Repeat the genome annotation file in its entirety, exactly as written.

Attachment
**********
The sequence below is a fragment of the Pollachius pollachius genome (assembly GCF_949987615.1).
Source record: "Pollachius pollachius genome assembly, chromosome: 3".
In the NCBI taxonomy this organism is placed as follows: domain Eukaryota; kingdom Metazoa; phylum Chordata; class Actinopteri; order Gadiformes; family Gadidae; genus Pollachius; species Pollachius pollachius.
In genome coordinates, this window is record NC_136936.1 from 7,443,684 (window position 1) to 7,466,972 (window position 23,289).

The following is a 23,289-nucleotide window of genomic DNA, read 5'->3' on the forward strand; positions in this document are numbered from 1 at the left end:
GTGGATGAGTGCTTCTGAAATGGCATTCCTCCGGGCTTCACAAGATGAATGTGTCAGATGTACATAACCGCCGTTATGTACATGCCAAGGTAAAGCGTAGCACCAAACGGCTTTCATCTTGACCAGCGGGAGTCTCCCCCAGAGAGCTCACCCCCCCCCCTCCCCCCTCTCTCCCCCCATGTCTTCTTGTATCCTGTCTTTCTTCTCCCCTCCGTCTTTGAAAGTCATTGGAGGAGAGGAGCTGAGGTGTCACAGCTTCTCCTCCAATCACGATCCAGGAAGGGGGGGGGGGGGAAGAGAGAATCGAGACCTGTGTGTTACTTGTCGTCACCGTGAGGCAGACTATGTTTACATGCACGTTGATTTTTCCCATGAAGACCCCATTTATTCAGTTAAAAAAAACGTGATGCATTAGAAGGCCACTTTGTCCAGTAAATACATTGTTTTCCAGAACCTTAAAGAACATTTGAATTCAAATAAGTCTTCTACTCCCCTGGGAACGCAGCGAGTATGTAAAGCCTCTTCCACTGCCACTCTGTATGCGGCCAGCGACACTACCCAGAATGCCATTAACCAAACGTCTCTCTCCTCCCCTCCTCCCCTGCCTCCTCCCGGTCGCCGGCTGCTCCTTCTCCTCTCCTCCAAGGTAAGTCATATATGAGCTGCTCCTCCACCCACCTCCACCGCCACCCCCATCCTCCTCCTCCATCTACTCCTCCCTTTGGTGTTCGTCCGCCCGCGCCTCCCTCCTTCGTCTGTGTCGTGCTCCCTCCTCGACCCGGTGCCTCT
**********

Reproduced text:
The sequence below is a fragment of the Pollachius pollachius genome (assembly GCF_949987615.1).
Source record: "Pollachius pollachius genome assembly, chromosome: 3".
In the NCBI taxonomy this organism is placed as follows: domain Eukaryota; kingdom Metazoa; phylum Chordata; class Actinopteri; order Gadiformes; family Gadidae; genus Pollachius; species Pollachius pollachius.
In genome coordinates, this window is record NC_136936.1 from 7,443,684 (window position 1) to 7,466,972 (window position 23,289).

The following is a 23,289-nucleotide window of genomic DNA, read 5'->3' on the forward strand; positions in this document are numbered from 1 at the left end:
GTGGATGAGTGCTTCTGAAATGGCATTCCTCCGGGCTTCACAAGATGAATGTGTCAGATGTACATAACCGCCGTTATGTACATGCCAAGGTAAAGCGTAGCACCAAACGGCTTTCATCTTGACCAGCGGGAGTCTCCCCCAGAGAGCTCACCCCCCCCCCTCCCCCCTCTCTCCCCCCATGTCTTCTTGTATCCTGTCTTTCTTCTCCCCTCCGTCTTTGAAAGTCATTGGAGGAGAGGAGCTGAGGTGTCACAGCTTCTCCTCCAATCACGATCCAGGAAGGGGGGGGGGGGGAAGAGAGAATCGAGACCTGTGTGTTACTTGTCGTCACCGTGAGGCAGACTATGTTTACATGCACGTTGATTTTTCCCATGAAGACCCCATTTATTCAGTTAAAAAAAACGTGATGCATTAGAAGGCCACTTTGTCCAGTAAATACATTGTTTTCCAGAACCTTAAAGAACATTTGAATTCAAATAAGTCTTCTACTCCCCTGGGAACGCAGCGAGTATGTAAAGCCTCTTCCACTGCCACTCTGTATGCGGCCAGCGACACTACCCAGAATGCCATTAACCAAACGTCTCTCTCCTCCCCTCCTCCCCTGCCTCCTCCCGGTCGCCGGCTGCTCCTTCTCCTCTCCTCCAAGGTAAGTCATATATGAGCTGCTCCTCCACCCACCTCCACCGCCACCCCCATCCTCCTCCTCCATCTACTCCTCCCTTTGGTGTTCGTCCGCCCGCGCCTCCCTCCTTCGTCTGTGTCGTGCTCCCTCCTCGACCCGGTGCCTCT